All About Psoriasis: Your Questions Answered

There are countless skin conditions that have a significant impact on both your self-esteem and your physical comfort. Acne, eczema, rosacea, and moles can all certainly disrupt your daily life and your general well-being. So can psoriasis, which is a skin condition that affects an estimated 7.5 million Americans. What makes this condition challenging is that there are several different kinds and its causes are very much a mystery. That said, it can be successfully treated by dermatologists. We’re answering some frequently asked questions pertaining to psoriasis in today’s post. We hope the following information can offer you both comfort and hope.

What is psoriasis?

Although it’s treated by skin care specialists, psoriasis is actually a chronic immune system disease. It causes inflammation to the skin tissue and results in the rapid production of skin cells. While skin cells are normally replaced every 28 to 30 days, psoriasis causes new skin cells to develop every few days. This results in skin cell buildup, which appears in a scale-like texture on different areas of the body such as the scalp, knees, elbows, feet, and hands (and even the mouth, back, and genitalia in some cases).

What causes this skin condition?

Frustratingly for both skin doctors and those who suffer from this condition, its exact origins are not yet known. Most experts believe that psoriasis has a genetic component or that it may be caused by environmental factors. Infections, skin injuries, medications, smoking, and other considerations may trigger the condition. We do know that it usually appears in individuals between the ages of 15 and 35. And while your psoriasis may clear up for lengthy periods, it cannot actually be cured.

Are there different types of psoriasis?

As dermatologists will tell you, there are several different kinds of psoriasis. Around 80% of psoriasis cases involve a type called plaque psoriasis, which is characterized by raised, red, and scaly patches on the scalp, lower back, elbows, or knees. These patches are covered in silvery scales that shed and that may be itchy and dry; they may also crack or burn.

The other forms of psoriasis are much rarer. Guttate psoriasis may start in childhood and is characterized by spots of red skin on the chest, back, arms, legs, abdomen, or scalp. It can be triggered by a bacterial or viral infection like chicken pox, strep throat, or even the common cold. Pustular psoriasis appears as red skin blisters in specific areas (like the hands, feet, or fingers) or in patches. Erythodermic psoriasis covers the majority of the body and is characterized by itchy, red, and painful skin. This type can occur suddenly or gradually and may be quite serious. Finally, inverse psoriasis actually produces smooth, dry patches of skin (often under the breasts, in the armpits, in the groin, or around the genitals and buttocks). These areas can be made worse by rubbing and sweating, causing them to become red, inflamed, itchy, and painful.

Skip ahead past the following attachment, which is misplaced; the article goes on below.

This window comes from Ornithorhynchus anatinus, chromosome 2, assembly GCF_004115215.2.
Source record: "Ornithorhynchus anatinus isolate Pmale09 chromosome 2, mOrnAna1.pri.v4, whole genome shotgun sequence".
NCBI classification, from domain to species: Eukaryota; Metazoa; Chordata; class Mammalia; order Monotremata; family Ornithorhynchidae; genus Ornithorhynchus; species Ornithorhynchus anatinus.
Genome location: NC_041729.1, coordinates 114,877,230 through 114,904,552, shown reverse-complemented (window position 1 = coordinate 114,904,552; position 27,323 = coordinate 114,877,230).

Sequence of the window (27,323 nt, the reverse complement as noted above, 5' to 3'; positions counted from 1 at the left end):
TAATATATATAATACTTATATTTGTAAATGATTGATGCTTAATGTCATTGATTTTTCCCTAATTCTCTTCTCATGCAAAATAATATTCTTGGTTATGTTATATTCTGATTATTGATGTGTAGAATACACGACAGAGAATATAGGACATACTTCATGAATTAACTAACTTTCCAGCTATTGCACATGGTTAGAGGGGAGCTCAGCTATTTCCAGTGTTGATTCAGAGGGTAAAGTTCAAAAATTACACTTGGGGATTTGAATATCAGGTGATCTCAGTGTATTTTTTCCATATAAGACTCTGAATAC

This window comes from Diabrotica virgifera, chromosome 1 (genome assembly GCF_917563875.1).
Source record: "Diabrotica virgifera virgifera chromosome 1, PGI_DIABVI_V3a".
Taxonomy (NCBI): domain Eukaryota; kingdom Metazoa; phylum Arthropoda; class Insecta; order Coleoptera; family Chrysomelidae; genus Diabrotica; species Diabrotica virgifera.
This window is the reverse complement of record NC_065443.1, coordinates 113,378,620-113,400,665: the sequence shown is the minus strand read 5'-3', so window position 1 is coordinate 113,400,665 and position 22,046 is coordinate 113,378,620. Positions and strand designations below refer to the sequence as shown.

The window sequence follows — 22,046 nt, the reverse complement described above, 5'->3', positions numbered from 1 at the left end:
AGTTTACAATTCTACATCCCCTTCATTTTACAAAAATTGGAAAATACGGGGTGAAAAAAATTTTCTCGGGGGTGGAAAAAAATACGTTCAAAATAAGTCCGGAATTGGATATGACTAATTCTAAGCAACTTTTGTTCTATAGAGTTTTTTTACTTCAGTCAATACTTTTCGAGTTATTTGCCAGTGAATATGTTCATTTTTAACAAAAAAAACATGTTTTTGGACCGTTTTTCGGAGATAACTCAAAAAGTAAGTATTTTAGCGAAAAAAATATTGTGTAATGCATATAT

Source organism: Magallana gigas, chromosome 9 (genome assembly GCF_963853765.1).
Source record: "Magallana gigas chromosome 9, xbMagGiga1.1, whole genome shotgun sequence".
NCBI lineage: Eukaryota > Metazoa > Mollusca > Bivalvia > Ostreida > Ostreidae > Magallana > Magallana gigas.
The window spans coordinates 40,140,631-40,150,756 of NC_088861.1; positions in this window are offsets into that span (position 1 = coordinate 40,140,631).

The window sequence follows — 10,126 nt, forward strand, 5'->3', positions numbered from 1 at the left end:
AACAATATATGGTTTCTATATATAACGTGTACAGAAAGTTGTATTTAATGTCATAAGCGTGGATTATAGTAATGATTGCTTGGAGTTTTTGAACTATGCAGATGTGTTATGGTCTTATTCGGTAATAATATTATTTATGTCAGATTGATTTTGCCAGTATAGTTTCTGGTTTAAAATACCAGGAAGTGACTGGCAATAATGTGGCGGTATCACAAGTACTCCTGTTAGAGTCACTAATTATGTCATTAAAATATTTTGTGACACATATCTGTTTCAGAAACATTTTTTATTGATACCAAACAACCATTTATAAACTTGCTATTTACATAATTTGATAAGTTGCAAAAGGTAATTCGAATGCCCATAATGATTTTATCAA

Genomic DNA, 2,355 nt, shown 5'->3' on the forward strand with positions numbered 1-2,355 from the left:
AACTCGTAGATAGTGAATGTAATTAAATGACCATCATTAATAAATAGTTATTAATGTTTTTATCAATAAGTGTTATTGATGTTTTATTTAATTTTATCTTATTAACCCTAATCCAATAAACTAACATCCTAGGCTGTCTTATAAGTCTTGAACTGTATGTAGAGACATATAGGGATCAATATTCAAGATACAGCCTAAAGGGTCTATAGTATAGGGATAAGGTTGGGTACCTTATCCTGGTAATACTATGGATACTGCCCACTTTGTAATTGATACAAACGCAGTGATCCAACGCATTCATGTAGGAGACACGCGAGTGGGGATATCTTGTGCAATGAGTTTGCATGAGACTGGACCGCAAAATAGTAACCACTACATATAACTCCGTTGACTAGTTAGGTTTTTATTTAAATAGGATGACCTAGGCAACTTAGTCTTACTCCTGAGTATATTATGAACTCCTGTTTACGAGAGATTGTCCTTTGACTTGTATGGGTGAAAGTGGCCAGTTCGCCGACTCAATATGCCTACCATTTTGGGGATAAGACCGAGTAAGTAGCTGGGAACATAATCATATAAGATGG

How can I tell if I have psoriasis?

You may have an inclination you’re dealing with psoriasis if treatments for other skin conditions — such as eczema or dandruff — are not successful. If you experience any of the symptoms outlined above or have a rash that’s itchy, painful, or inflamed that will not go away, you should make an appointment with dermatology specialists in your area. They will conduct a physical examination and/or a biopsy to determine whether you’re dealing with psoriasis.

Can certain conditions exacerbate psoriasis?

Each person experiences psoriasis differently, which can make it more difficult to diagnose and treat. Triggers will differ from patient to patient, as well. But we do know psoriasis may be made worse by infections, weather patterns, emotional stress, skin injuries, and certain prescriptions.

What does psoriasis treatment typically involve?

Depending on the severity and type of psoriasis, dermatologists will opt for different treatment methods. Typically, topical methods are utilized first. In some cases, phototherapy (light exposure therapy) and medication may be needed. It’s essential to discuss treatment methods with experienced dermatologists, who can create a customized plan to get your psoriasis under control; going the DIY route may make matters worse.

If you think you have psoriasis, our dermatologists are here to help. Contact us today to learn more.

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